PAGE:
The question of whether fish sleep or not has been subject to a lot of research and a title to many books. Among birds and mammals, description of sleep is characterized by the closure of eyes and a familiar electrical pattern in the brain and neocortex. Neither do fish have eyelids nor the neocortex, thus bringing about the debate on whether they sleep or not. Sleep is defined by the slowing down of body activity and metabolism to preserve energy and repair the body. Since fish go through this process where they rest in a trance-like manner, they are thus considered to ‘sleep.’
This condition of resting in fish is scientifically described as suspended animation. This a state where main body roles are paused for a short while to conserve the mental and physical abilities.
How Do Sleeping Fish Look Like?
Sleeping fish look different depending on the species, but most of them appear to be daydreaming. Some fish settle at the bottom of the water bodies they live in, in materials like rocks or sand while others just drift at the bottom, hardly moving apart from the flipping of fins once in a while to steady their bodies. Some species of fish rest so deeply to an extent where they can be lifted out of the water while still in the same state. Common characteristics among sleeping fish include inactivity over long periods of time, a resting pose like hanging tails, repetitive patterns like inactivity around the same time every day and for equal amounts of time and finally, reduced sensitivity to the surroundings. To create comfort during this ‘sleeping’ period, the parrot fish produces mucus which surrounds its body acting as a pillow and sleeping bag.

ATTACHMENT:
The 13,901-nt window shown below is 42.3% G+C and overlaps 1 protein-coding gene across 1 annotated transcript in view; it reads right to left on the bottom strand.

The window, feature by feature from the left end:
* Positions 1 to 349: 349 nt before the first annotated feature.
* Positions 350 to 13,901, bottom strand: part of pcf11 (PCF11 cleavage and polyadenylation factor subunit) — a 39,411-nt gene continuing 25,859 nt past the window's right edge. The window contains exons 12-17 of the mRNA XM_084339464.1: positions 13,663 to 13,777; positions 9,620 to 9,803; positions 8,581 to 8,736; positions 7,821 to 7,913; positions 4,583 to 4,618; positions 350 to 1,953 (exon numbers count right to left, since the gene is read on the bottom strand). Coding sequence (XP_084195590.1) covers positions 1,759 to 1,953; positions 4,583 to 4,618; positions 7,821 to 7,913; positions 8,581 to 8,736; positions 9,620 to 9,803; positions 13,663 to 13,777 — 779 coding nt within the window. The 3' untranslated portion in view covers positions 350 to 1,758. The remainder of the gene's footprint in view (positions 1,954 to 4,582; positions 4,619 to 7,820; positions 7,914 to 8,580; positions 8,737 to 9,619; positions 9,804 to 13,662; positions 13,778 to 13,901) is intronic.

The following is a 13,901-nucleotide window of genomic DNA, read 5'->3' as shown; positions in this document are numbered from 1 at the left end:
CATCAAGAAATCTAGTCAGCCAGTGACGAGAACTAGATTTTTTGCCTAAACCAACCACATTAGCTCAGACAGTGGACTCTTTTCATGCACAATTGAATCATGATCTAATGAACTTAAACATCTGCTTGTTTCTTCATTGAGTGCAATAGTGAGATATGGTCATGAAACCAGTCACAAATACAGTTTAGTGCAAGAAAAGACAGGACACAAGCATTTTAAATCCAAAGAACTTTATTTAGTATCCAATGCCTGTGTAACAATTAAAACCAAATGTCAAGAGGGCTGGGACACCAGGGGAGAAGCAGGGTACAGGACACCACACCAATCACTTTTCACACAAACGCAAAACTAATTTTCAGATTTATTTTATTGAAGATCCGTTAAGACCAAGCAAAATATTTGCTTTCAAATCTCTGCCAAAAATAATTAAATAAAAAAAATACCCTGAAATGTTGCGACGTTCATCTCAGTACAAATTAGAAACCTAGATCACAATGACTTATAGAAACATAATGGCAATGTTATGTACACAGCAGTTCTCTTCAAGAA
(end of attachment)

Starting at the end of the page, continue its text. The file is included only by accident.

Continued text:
Time of Sleep and Duration
The amount of time and the period of sleep varies among fish species depending on the level of activeness, light, presence or lack of noise among other environmental factors. Fish found around coral reefs and minnows are known to sleep at night and stay active during the day while others sleep during the day. Some fish do not sleep at all, or rather don’t seem to sleep. This includes species like bluefish and mackerel which have been observed to constantly swim. They, however, swim less at night but respond to stimuli throughout. Some theories say that fish that stay in schools take turns sleeping, keeping watch while others sleep.
Insomnia in Fish
The sleep pattern and duration of ‘sleep’ for fish varies depending on environmental and biological factors. Time taken to sleep reduces when fish are migrating, hatching, or taking care of their younglings. Fish are known to face sleep disorders just in the same way that humans do. A good example is the zebra fish when they are deficient in hypocretin receptors, their sleeping period reduces. A common experiment among scientists is where fish tanks are tapped on continuously to keep the fish awake longer than they should. Of interest to note, is that these sleep-deprived fish often catch up on the hours of sleep they missed as soon as the disturbance is removed.